Bob Givan Electrical and Computer Engineering Purdue University 37 November 4-9, 2001 Talk Summary  Case study of MDP sampling methods  New methods offering practical improvements  Parallel policy rollout  Hindsight optimization  Systematic methods for using traffic models to help make network control decisions  Feasibility of real-time implementation depends on problem timescale

Bob Givan Electrical and Computer Engineering Purdue University 38 November 4-9, 2001 Ongoing Research  Apply to other control problems (different timescales):  Admission/access control  QoS routing  Link bandwidth allotment  Multiclass connection management  Problems arising in proxy-services  Diagnosis and recovery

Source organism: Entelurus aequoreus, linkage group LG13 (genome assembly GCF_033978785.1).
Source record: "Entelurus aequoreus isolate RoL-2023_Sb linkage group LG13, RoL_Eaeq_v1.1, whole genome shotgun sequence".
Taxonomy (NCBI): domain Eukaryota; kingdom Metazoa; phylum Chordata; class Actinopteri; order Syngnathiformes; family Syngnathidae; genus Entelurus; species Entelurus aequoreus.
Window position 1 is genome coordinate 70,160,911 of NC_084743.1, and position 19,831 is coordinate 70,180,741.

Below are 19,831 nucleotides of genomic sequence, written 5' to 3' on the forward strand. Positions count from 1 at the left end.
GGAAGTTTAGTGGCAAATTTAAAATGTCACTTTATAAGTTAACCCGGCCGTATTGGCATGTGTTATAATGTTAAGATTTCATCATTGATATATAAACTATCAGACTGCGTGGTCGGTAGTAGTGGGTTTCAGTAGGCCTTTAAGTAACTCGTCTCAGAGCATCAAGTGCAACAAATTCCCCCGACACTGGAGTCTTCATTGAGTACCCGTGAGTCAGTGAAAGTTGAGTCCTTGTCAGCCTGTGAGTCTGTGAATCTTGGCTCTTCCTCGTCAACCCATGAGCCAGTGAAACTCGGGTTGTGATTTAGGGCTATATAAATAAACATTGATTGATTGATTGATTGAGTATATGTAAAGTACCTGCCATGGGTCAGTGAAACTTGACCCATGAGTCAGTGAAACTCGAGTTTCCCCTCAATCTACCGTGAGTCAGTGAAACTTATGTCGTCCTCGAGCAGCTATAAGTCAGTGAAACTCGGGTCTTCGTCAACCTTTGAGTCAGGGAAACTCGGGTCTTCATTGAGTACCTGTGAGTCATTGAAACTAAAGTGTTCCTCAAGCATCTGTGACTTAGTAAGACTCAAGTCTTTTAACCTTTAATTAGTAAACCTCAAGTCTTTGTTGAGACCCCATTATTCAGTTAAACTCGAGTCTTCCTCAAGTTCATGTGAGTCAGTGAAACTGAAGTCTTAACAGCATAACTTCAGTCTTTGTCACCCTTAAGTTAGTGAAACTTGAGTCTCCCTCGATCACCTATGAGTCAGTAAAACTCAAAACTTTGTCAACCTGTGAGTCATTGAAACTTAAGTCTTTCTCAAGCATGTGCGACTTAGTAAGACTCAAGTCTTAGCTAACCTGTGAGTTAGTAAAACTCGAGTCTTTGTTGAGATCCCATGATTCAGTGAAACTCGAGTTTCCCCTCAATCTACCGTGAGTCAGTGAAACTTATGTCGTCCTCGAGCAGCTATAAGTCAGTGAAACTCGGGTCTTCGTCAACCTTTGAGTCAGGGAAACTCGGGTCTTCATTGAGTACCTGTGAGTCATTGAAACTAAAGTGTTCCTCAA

Bob Givan Electrical and Computer Engineering Purdue University 39 November 4-9, 2001 Ongoing Research (Cont’d)  Alternative traffic models  Multi-timescale models  Long-range dependent models  Closed-loop traffic  Fluid models  Learning traffic model online  Adaptation to changing traffic conditions

Bob Givan Electrical and Computer Engineering Purdue University 40 November 4-9, 2001 Congestion Control (Cont’d)

Bob Givan Electrical and Computer Engineering Purdue University 41 November 4-9, 2001 Congestion Control Results

Bob Givan Electrical and Computer Engineering Purdue University 42 November 4-9, 2001 Hindsight Optimization (Cont’d)

Bob Givan Electrical and Computer Engineering Purdue University 43 November 4-9, 2001 Policy Rollout (Cont’d) Base Policy Policy-performanceperformance